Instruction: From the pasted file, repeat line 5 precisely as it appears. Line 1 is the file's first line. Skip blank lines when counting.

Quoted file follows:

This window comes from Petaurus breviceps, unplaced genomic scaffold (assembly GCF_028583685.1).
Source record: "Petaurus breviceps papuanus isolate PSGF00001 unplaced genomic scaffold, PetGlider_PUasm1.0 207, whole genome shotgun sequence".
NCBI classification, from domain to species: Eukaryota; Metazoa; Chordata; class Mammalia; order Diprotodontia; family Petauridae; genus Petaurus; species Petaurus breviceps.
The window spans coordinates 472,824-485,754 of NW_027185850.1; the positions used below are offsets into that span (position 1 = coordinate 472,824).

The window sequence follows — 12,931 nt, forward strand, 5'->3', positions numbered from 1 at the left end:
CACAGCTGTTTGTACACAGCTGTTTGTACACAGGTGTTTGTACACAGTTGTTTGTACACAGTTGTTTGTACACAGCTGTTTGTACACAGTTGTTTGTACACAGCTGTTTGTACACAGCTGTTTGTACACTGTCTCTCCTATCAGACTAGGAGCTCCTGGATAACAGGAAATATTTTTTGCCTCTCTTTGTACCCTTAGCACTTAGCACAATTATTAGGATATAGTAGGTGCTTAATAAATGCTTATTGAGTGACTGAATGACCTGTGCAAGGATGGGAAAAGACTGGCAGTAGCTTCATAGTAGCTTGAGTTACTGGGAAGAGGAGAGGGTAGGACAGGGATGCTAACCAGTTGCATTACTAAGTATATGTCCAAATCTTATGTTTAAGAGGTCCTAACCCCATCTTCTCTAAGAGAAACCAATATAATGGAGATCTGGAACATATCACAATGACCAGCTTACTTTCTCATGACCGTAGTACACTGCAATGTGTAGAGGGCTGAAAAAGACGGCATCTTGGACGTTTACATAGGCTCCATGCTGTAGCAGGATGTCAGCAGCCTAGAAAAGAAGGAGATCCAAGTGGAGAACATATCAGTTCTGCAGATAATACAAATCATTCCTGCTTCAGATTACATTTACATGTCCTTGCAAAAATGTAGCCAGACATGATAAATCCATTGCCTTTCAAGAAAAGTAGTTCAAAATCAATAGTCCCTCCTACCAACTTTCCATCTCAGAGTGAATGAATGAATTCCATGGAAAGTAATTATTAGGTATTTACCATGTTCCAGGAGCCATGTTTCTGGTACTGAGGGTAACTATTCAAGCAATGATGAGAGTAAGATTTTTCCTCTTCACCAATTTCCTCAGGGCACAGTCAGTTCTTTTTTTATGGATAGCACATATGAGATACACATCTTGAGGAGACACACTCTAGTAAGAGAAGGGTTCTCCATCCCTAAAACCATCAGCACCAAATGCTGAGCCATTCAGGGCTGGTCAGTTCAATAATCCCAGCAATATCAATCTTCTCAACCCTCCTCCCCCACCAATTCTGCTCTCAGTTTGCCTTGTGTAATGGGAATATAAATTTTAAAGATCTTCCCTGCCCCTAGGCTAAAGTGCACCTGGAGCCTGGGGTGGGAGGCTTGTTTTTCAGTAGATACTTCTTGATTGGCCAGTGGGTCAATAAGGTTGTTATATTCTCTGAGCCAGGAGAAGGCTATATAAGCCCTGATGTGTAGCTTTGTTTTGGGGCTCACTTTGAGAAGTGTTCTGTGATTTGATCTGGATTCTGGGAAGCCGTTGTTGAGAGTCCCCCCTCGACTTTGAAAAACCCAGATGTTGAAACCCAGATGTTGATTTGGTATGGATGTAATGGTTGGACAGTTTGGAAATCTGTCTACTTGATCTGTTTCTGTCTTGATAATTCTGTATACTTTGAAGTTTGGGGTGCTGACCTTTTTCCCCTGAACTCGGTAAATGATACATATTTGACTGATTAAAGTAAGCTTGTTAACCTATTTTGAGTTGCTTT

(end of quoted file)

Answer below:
The window sequence follows — 12,931 nt, forward strand, 5'->3', positions numbered from 1 at the left end: